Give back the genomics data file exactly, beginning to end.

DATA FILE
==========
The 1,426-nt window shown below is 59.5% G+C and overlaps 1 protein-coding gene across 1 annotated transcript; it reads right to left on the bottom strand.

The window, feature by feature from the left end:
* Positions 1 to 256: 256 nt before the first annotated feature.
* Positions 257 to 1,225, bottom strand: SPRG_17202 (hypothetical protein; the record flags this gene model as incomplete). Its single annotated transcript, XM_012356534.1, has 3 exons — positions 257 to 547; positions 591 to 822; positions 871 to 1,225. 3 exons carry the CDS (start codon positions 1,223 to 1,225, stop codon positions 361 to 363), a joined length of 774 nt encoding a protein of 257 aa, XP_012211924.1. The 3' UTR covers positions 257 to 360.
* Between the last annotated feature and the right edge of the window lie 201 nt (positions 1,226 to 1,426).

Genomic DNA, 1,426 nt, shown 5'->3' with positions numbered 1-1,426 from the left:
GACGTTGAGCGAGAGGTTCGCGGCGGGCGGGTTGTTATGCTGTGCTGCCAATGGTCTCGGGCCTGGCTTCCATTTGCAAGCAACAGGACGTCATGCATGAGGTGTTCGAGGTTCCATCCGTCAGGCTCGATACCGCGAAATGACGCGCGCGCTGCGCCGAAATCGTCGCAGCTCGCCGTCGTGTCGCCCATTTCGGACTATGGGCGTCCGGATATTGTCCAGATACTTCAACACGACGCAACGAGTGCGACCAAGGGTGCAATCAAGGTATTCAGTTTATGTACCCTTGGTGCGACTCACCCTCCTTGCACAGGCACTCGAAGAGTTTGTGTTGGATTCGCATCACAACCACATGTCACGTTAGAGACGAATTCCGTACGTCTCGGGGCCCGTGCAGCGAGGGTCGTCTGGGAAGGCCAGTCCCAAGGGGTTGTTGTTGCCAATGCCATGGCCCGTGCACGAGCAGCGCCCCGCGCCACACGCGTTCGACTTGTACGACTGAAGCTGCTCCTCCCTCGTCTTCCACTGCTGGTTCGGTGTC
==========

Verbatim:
The 1,426-nt window shown below is 59.5% G+C and overlaps 1 protein-coding gene across 1 annotated transcript; it reads right to left on the bottom strand.

The window, feature by feature from the left end:
* Positions 1 to 256: 256 nt before the first annotated feature.
* Positions 257 to 1,225, bottom strand: SPRG_17202 (hypothetical protein; the record flags this gene model as incomplete). Its single annotated transcript, XM_012356534.1, has 3 exons — positions 257 to 547; positions 591 to 822; positions 871 to 1,225. 3 exons carry the CDS (start codon positions 1,223 to 1,225, stop codon positions 361 to 363), a joined length of 774 nt encoding a protein of 257 aa, XP_012211924.1. The 3' UTR covers positions 257 to 360.
* Between the last annotated feature and the right edge of the window lie 201 nt (positions 1,226 to 1,426).

Genomic DNA, 1,426 nt, shown 5'->3' with positions numbered 1-1,426 from the left:
GACGTTGAGCGAGAGGTTCGCGGCGGGCGGGTTGTTATGCTGTGCTGCCAATGGTCTCGGGCCTGGCTTCCATTTGCAAGCAACAGGACGTCATGCATGAGGTGTTCGAGGTTCCATCCGTCAGGCTCGATACCGCGAAATGACGCGCGCGCTGCGCCGAAATCGTCGCAGCTCGCCGTCGTGTCGCCCATTTCGGACTATGGGCGTCCGGATATTGTCCAGATACTTCAACACGACGCAACGAGTGCGACCAAGGGTGCAATCAAGGTATTCAGTTTATGTACCCTTGGTGCGACTCACCCTCCTTGCACAGGCACTCGAAGAGTTTGTGTTGGATTCGCATCACAACCACATGTCACGTTAGAGACGAATTCCGTACGTCTCGGGGCCCGTGCAGCGAGGGTCGTCTGGGAAGGCCAGTCCCAAGGGGTTGTTGTTGCCAATGCCATGGCCCGTGCACGAGCAGCGCCCCGCGCCACACGCGTTCGACTTGTACGACTGAAGCTGCTCCTCCCTCGTCTTCCACTGCTGGTTCGGTGTC